Measure and mark for better accuracy
Be sharp to make your mark
Let's focus first on the most basic item -- what you mark with -- and how it affects accuracy. The thick lead of a carpenter's pencil draws a line 1/16" wide, right. Cutting to one side of the line yields a far different result than cutting to the other side. Accurate layout of parts and joinery requires the fine line drawn by a pencil with a 5H lead, available at office-supply stores. The harder lead sharpens to a finer point and holds that point longer.
Save your carpenter's and no. 2 pencils for writing notes and marking machined surfaces, center right, where bolder marks are easier to spot at a glance, letting you know what operations are completed and which need to be done on a board.
A pencil won't leave permanent marks on a workpiece; the marks erase or sand away easily. To avoid leaving a mark in the first place (such as when marking a finish-sanded part), apply a piece of masking tape and write on the tape.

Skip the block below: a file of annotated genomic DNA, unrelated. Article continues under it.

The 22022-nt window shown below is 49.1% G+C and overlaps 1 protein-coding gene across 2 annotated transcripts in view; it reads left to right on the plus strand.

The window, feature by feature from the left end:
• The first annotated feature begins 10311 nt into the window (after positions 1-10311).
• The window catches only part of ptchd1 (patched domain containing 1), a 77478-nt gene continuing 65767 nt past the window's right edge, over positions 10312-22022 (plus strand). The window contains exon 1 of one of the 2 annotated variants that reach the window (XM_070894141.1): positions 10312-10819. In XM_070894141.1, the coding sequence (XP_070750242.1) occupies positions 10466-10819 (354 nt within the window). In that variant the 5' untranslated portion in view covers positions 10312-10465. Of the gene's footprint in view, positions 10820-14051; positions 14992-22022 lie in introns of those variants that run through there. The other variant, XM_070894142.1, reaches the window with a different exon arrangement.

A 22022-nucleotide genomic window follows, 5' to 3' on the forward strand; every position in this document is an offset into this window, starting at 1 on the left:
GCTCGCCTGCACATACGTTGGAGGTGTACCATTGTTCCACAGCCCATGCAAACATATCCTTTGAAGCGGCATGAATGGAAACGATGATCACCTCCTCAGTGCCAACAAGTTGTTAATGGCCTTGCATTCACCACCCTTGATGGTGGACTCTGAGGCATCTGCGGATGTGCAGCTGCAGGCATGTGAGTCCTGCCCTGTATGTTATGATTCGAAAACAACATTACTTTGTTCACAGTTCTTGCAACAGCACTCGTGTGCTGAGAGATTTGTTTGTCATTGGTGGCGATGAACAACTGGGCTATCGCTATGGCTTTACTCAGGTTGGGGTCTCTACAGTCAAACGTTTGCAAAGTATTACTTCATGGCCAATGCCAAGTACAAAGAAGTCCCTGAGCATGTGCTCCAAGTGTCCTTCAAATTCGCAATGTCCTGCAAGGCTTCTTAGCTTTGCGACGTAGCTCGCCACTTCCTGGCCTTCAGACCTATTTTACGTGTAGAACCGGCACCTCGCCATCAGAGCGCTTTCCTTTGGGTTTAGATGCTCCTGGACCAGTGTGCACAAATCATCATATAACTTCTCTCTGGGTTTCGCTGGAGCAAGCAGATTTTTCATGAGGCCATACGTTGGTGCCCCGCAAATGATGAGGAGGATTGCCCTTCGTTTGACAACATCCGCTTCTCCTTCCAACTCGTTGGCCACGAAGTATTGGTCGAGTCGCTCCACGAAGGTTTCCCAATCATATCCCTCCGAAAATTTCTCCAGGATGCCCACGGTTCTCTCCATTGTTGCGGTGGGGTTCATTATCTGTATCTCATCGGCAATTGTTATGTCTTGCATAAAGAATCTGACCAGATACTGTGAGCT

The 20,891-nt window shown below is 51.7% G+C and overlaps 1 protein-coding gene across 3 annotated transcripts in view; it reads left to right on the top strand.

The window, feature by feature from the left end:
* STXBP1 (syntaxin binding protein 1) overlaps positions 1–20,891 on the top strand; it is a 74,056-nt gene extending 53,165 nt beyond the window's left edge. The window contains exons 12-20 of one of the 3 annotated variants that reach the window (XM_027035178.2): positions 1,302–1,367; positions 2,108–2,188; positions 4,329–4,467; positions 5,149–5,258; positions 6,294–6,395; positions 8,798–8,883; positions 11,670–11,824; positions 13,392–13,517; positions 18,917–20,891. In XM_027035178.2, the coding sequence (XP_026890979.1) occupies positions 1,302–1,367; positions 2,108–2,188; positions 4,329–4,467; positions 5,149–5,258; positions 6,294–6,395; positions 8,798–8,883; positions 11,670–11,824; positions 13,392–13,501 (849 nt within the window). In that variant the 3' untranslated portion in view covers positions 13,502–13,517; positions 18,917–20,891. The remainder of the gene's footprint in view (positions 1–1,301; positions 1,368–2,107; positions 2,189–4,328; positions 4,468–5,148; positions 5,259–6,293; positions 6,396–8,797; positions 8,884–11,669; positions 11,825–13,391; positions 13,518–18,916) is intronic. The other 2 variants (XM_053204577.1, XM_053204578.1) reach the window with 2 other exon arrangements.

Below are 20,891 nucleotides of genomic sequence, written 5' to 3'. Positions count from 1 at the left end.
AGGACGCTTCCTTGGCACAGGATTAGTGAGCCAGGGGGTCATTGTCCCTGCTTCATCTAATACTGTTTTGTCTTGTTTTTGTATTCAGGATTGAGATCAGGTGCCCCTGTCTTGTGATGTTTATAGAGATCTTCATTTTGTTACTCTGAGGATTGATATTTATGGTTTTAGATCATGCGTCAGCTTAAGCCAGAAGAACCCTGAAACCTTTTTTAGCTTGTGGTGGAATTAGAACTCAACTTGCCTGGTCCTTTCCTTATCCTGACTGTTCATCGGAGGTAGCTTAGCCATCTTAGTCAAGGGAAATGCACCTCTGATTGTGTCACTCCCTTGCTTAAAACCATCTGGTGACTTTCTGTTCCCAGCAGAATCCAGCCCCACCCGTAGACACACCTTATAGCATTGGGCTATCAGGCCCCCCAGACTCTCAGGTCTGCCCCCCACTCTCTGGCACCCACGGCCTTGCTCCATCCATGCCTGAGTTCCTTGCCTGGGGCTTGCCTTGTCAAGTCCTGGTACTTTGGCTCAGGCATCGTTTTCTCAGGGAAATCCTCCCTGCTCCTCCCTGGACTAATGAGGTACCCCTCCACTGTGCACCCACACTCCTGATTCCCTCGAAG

When marking a line that will be cut away or hidden by other parts, switch to a marking knife, bottom right. The beveled face and flat back of the knife put the cutting edge right next to a straightedge for a surgically precise mark. And a sharp marking knife severs the wood fibers, creating a shallow kerf -- the ideal starting point to register the blade of a chisel or the teeth of a handsaw. The kerf creates a shadow, which is easier to see on the workpiece than a pencil line.
To use a marking knife, place a steel rule on the "keeper" piece and, with the flat face of the knife against the rule, draw the knife along. If the knife should stray off course, the mark ends up on the waste piece.
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